Jan. 14: The Yankees have now announced the deal.
Jan. 11, 7:50pm: The deal promises LeMahieu $12MM in each of its two seasons, Jon Heyman of Fancred tweets.
11:43am: LeMahieu is heading to the Yankees, tweets Ken Rosenthal of The Athletic. His contract is believed to be a two-year deal with a guarantee in the range of $24MM.
11:40am: The Yankees are closing in on a two-year contract with free-agent second baseman DJ LeMahieu, reports Jack Curry of the YES Network (Twitter links). New York’s plan for LeMahieu is to use him as a multi-positional asset, where he’ll see time at second base, third base and even at first base, per Curry.
With LeMahieu and Troy Tulowitzki now in the fold, Manny Machado looks to be less of a fit in the Bronx than ever, although the addition of those two players certainly doesn’t preclude a signing. There’s been talk earlier this winter of the possibility that the Yanks could yet move an infielder, and Tulowitzki’s league-minimum salary doesn’t represent much of an impediment if the Yankees decide to alter their course. That said, there’s no denying that today’s agreement with LeMahieu does seem to make that long-speculated match with Machado considerably less plausible.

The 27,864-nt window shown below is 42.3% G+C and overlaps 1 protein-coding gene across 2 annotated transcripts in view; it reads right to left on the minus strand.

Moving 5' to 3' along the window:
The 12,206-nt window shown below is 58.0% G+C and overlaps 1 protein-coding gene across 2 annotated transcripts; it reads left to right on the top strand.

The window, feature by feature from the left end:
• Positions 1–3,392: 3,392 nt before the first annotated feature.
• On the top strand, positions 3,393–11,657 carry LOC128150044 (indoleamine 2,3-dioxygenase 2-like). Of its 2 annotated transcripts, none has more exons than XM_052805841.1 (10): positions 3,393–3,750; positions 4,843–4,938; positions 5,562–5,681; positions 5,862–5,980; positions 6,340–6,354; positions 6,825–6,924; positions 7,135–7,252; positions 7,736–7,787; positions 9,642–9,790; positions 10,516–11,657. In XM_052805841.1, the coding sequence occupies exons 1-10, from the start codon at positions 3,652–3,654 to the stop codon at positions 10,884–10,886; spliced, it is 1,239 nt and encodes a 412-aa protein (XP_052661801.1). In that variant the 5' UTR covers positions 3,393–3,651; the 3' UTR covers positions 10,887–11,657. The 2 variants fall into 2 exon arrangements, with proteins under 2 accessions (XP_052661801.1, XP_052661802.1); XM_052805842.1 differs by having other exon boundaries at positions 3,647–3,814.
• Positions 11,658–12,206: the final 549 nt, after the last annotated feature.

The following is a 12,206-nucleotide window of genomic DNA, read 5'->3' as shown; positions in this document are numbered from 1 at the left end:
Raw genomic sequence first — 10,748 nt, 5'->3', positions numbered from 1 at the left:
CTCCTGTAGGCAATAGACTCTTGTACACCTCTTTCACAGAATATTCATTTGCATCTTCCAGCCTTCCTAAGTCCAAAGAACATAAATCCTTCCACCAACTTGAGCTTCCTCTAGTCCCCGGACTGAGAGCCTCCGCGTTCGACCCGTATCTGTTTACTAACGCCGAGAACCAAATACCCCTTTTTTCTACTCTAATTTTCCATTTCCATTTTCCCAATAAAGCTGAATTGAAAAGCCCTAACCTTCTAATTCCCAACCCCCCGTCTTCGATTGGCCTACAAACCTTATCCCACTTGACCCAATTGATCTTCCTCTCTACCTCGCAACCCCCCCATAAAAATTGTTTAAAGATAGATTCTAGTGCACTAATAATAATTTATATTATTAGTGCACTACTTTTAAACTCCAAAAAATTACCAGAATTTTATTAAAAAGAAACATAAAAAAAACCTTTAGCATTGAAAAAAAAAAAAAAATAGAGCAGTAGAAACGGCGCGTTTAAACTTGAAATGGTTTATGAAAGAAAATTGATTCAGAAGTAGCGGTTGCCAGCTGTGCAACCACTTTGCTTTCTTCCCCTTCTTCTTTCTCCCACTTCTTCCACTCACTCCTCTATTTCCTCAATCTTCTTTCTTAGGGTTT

The Yankees’ infield now likely consists of Miguel Andujar at third base, Tulowitzki at short, Gleyber Torres at second base and Luke Voit at first, with LeMahieu filling in as a versatile super-sub and Greg Bird also on hand as an option at first base. Didi Gregorius, of course, will join that mix later this season when he is sufficiently recovered from Tommy John surgery. It’s a crowded mix but a deep and highly talented one that should provide the Yankees plenty of insurance against injury while also allowing them to field a strong lineup even on days when their top bats are resting.
LeMahieu, 29, is perennially among the game’s premier defensive second baseman and has consistently hit for average, though his overall production has wavered somewhat on a year-over-year basis. LeMahieu won a surprise National League batting title when he hit .348/.416/.495 in a career year back in 2016, but while he followed that up with a high-quality .310 average in 2017, his power fell off, as he slugged just .409 that season and posted a .099 ISO (slugging minus batting average). This past season, most of his pop returned, but his overall output checked in at .276/.321/.428 — rather pedestrian production when considering his hitter-friendly home setting (86 wRC+).
All in all, LeMahieu generally rates as an average or better overall hitter with premium defensive skills. He’s batted a combined .309/.369/.429 across the past four seasons and been one of the toughest strikeouts in the league over that span, punching out in just 14.2 percent of his plate appearances. And while some will make a point to note that his home/road splits are rather pronounced, he’ll be moving from Coors Field to yet another one of the game’s premier hitters’ parks, Yankee Stadium.